Angiopoietin‐1 (Ang1) activation of Tie2 receptors on endothelial cells (ECs) reduces adhesion by tumor cells (TCs) and limits junctional permeability to TC diapedesis. We hypothesized that systemic therapy with Vasculotide (VT)—a purported Ang1 mimetic, Tie2 agonist—can reduce the extravasation of potentially metastatic circulating TCs by similarly stabilizing the host vasculature. In vitro, VT and Ang1 treatments impeded endothelial hypermeability and the transendothelial migration of MDA‐MB‐231∙LM2‐4 (breast), HT29 (colon), or SN12 (renal) cancer cells to varying degrees. In mice, VT treatment inhibited the transit of TCs through the pulmonary endothelium, but not the hepatic or lymphatic endothelium. In the in vivo LM2‐4 model, VT monotherapy had no effect on primary tumors, but significantly delayed distant metastatic dissemination to the lungs. In the post‐surgical adjuvant treatment setting, VT therapeutically complemented sunitinib therapy, an anti‐angiogenic tyrosine kinase inhibitor which limited the local growth of residual disease. Unexpectedly, detailed investigations into the putative mechanism of action of VT revealed no evidence of Tie2 agonism or Tie2 binding; alternative mechanisms have yet to be determined.
Vasculotide (VT) reduced trans‐endothelial permeability and tumor cell migration in vitro and, in vivo, delayed metastasis to the lungs while not affecting primary breast cancer growth. The effect of VT appeared to be independent of Tie2.
In vitro, Vasculotide significantly counteracts transendothelial hyperpermeability and shows trends of hindering tumor cell diapedesis across endothelial cells stimulated with thrombin or tumor cell‐derived cytokines.
In mice, Vasculotide delays mortality associated with lung metastasis of intravenously injected breast cancer cells, but has no effect on experimental liver metastasis of colorectal cancer cells, lung metastasis of renal cancer cells, or lymphatic metastasis by breast or renal cancer cells.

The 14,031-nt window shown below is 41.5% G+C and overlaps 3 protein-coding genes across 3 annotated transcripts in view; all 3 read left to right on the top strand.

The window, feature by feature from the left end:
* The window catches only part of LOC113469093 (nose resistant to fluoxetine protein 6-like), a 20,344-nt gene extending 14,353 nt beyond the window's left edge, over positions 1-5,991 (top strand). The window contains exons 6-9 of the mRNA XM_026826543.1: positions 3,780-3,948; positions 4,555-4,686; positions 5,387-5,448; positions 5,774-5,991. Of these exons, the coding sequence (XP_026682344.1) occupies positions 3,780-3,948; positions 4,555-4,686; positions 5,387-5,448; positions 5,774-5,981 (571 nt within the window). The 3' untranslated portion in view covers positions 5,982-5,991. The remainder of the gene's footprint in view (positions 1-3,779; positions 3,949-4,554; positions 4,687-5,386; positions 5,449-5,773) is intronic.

When breast cancer cells are implanted orthotopically, Vasculotide treatment has no effect on the local growth of primary mammary tumors but inhibits distant metastatic dissemination.
This study revealed no evidence for Tie2 agonism or Tie2 binding by Vasculotide; further investigations will be needed to elucidate an alternative mechanism of action.
Metastatic disease—as opposed to primary tumors—accounts for 90% of cancer‐related mortality (Steeg, 2012). Most cancer drugs are selected from preclinical studies based on their potency at inhibiting primary tumor growth, and brought into clinical trials with the rationale that they will similarly inhibit the growth of metastases (Francia et al, 2011; Guerin et al, 2013). The inadequacy of this approach has been reviewed and editorials have highlighted the need for new anti‐metastatic therapies that block not just the growth (progression) but also the spread or formation (incidence) of metastases (Steeg, 2012).
The metastatic process comprises a cascade of events (Talmadge & Fidler, 2010; Hanahan & Weinberg, 2011): stromal invasion from a localized tumor; intravasation of tumor cells (TCs); their systemic circulation and arrest in distant capillary beds; TC extravasation into the host organ parenchyma; and overt colonization as micrometastases grow into macrometastases. In clinically relevant settings, the temporal window of TC extravasation is asynchronous and wide: Primary tumors shed millions of TCs per gram of tumor into the blood circulation every day (Bockhorn et al, 2007), and metastases themselves can metastasize to tertiary sites or ‘self‐seed’ back to primary sites (Comen et al, 2011). Surgical trauma associated with primary tumor resections can also sometimes paradoxically fuel metastatic spread—for example, by mechanically dislodging tumor cells into the circulation and by inducing the production/release of inflammatory and angiogenic cytokines that promote metastatic seeding and progression (Goldfarb & Ben‐Eliyahu, 2006).